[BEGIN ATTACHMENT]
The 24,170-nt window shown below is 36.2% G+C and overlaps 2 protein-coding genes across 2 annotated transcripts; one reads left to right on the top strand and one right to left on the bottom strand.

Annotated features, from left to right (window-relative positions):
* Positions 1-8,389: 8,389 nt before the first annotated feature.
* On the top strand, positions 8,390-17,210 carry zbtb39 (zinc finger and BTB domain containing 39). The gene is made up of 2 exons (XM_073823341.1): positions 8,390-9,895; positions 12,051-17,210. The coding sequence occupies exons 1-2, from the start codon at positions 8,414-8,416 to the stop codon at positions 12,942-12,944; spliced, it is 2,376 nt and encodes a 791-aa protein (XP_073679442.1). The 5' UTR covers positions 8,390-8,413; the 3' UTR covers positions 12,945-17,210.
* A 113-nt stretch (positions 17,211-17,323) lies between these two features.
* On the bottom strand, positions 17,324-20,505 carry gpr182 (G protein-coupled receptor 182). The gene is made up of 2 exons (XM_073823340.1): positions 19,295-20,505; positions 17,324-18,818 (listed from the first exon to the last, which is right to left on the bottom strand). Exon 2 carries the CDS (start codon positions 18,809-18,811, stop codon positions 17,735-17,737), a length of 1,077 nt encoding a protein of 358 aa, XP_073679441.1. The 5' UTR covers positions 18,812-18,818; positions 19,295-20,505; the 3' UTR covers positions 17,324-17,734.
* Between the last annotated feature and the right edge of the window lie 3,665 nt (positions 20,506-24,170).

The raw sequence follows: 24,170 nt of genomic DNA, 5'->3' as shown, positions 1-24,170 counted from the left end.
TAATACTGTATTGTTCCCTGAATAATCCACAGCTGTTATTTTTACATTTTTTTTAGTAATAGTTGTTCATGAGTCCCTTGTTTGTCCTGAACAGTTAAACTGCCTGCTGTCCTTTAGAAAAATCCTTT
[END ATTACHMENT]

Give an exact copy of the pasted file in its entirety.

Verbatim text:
The 24,170-nt window shown below is 36.2% G+C and overlaps 2 protein-coding genes across 2 annotated transcripts; one reads left to right on the top strand and one right to left on the bottom strand.

Annotated features, from left to right (window-relative positions):
* Positions 1-8,389: 8,389 nt before the first annotated feature.
* On the top strand, positions 8,390-17,210 carry zbtb39 (zinc finger and BTB domain containing 39). The gene is made up of 2 exons (XM_073823341.1): positions 8,390-9,895; positions 12,051-17,210. The coding sequence occupies exons 1-2, from the start codon at positions 8,414-8,416 to the stop codon at positions 12,942-12,944; spliced, it is 2,376 nt and encodes a 791-aa protein (XP_073679442.1). The 5' UTR covers positions 8,390-8,413; the 3' UTR covers positions 12,945-17,210.
* A 113-nt stretch (positions 17,211-17,323) lies between these two features.
* On the bottom strand, positions 17,324-20,505 carry gpr182 (G protein-coupled receptor 182). The gene is made up of 2 exons (XM_073823340.1): positions 19,295-20,505; positions 17,324-18,818 (listed from the first exon to the last, which is right to left on the bottom strand). Exon 2 carries the CDS (start codon positions 18,809-18,811, stop codon positions 17,735-17,737), a length of 1,077 nt encoding a protein of 358 aa, XP_073679441.1. The 5' UTR covers positions 18,812-18,818; positions 19,295-20,505; the 3' UTR covers positions 17,324-17,734.
* Between the last annotated feature and the right edge of the window lie 3,665 nt (positions 20,506-24,170).

The raw sequence follows: 24,170 nt of genomic DNA, 5'->3' as shown, positions 1-24,170 counted from the left end.
TAATACTGTATTGTTCCCTGAATAATCCACAGCTGTTATTTTTACATTTTTTTTAGTAATAGTTGTTCATGAGTCCCTTGTTTGTCCTGAACAGTTAAACTGCCTGCTGTCCTTTAGAAAAATCCTTT